It’s Sunday in Canada.  Morning has passed.  It is now 2 pm.  I debate on whether it’s a good day to call.  Am I feeling happy?  Am I feeling energetic?  Could I handle a barrage of negativity?  Can I be supportive?  If my questions result in a sum of 3 out of 4 then it’s NOT a good day to call.  If I’m super-hyped and feeling supremely happy, then I take a few deep yoga breaths and dial the number.  I close my eyes and mentally prepare myself.  I never know what type of conversation I might be subjected to.

A typical phone call would start as follows:

[phone ringing.  Mom picks up]  Hello?

Me:  Hello.  How are you?

Mom: OOOOOOH!  It’s you! (in a piercing, ear-splitting voice).  Is everything ok?  Is there something new?  Why are you calling?

Yes, every single conversation begins this way.  Her highest hope is that there is some life changing news that she can share with everyone in the village and/or the rest of Croatia.  This standard call can then morph into one of the following sub-conversations.

MORBID.  With my parents, being part of the elder generation, there is a good chance that there was a funeral, or few, that they had to attend.  My mother provides me with the obligatory synopsis of the deceased’s life, what illness they ailed from, and how lucky that they no longer need to live in pain and suffering.  Her voice is sad and verges on tears.  From funerals she might proceed to discussion of the poor surviving family members, especially if someone else is ill.  In most cases, I have no idea who these people are.  I am obliged to listen intently and ask NO questions.  Questions only lead to attacks of my person and “how can you not remember them?!”  DEFINITELY no questions.

ONE-SIDED.  This is always an interesting one.  After the “anything new?” question, she will go on a diatribe about…almost anything!  It could be a person or people, or a group of people.  It could touch on the government and its uselessness.  Which government?  Why…any government!  They are all crooks.  It could segue to taxes and the exorbitant price of food.  Maybe the weather is uncooperative.  Too much rain.  Not enough rain.  Too much sun.  Too hot.  Too cold.  Too many bugs.  From bugs to things bugging her like her aching back and sore legs.  Why is it one-sided?  I could say something, but she doesn’t hear me.  I have actually put her on hold, picked up my other line for about a minute, gone back to her and there has been no pause in conversation on her end.  She hadn’t even realized I had put her on hold.  These are the days that I don’t mention anything on my end.  She either won’t hear me, and if she does, she won’t remember it.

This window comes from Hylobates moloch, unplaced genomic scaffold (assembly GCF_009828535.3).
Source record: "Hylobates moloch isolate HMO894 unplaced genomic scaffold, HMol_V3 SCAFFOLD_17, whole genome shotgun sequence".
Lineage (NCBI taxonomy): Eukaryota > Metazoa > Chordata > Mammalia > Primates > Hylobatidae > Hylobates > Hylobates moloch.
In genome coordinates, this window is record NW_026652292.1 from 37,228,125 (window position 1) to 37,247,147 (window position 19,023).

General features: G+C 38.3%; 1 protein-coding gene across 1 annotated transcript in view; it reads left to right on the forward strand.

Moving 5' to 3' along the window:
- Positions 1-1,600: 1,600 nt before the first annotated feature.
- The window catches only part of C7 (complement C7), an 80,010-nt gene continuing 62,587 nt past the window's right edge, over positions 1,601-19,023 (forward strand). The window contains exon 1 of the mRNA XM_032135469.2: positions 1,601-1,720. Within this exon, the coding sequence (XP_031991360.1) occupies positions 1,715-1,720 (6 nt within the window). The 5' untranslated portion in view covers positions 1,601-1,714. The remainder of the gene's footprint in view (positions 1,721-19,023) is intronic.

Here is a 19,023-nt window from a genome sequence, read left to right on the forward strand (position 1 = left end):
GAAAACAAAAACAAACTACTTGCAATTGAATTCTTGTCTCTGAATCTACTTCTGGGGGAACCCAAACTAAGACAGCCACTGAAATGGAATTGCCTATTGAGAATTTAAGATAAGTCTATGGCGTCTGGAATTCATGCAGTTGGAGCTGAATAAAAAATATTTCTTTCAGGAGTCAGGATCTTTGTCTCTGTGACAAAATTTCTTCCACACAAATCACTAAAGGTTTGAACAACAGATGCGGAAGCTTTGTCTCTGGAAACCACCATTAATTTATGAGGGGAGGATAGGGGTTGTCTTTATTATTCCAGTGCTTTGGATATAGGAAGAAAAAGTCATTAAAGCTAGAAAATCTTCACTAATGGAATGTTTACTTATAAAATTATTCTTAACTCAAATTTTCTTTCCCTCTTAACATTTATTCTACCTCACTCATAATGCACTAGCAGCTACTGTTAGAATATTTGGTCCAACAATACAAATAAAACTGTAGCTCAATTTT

THE LITANY:  This type has some of the elements of ONE-SIDED, but is mostly a regular list of complaints, usually dealing with the unbearable actions of my father.  It would include, working long hours in the field, the amount of food he consumes, his argumentative behaviour, his self-righteousness, his loud voice, his deafness, and lastly, his method of breathing.  Yes, my father does not breathe as a regular human should.  Don’t ask me to explain, I don’t hear it the way she does.

HAPPY:  This is my most cherished type of phone conversation.  I find this one usually occurs if I haven’t called in over a month.  My mother is happy that I had called.  She is happy that I am healthy.  She is happy that everyone is doing well.  She is happy with her life.  The torrential rainstorm is no longer a scourge, but a great nurturer of the vegetables.  The sweltering heat of the sun is helping everything grow better.  My father is an amazing person.  He is so helpful and kind.  She just can’t do anything without him.  She has visited with family…or better yet, family came to visit her and she cooked and baked and everyone loved it!  They had so much fun!  Yes, this is my all time favourite exchange.  It is also usually the shortest one.  There is only so much good news and “happy” thoughts one can sustain.

As you may have noticed, I have only mentioned my mother in all these phone conversations.  This is due to two facts:  1)  My mother likes answering the phone or 2) My father has answered the phone, said “Hello [blah, blah for 2 seconds]” and then “here’s your mother.”

And….everyone together now…deep breath in…exhale…

Prepare yourself for:  The Phone Call – Part II.






Chocolate and Candy and Juice…oh my!

Once upon a time, a lovely little girl came to visit her Great Aunt.  The child was ecstatic about coming over to play.  Auntie had fluffy puppies and lots of different toys and books.  However, on this particular day, something strange had happened to the child.  She was not her normal self.  What evil had possessed her?  I’ll break it to you gently…Sugar Rush.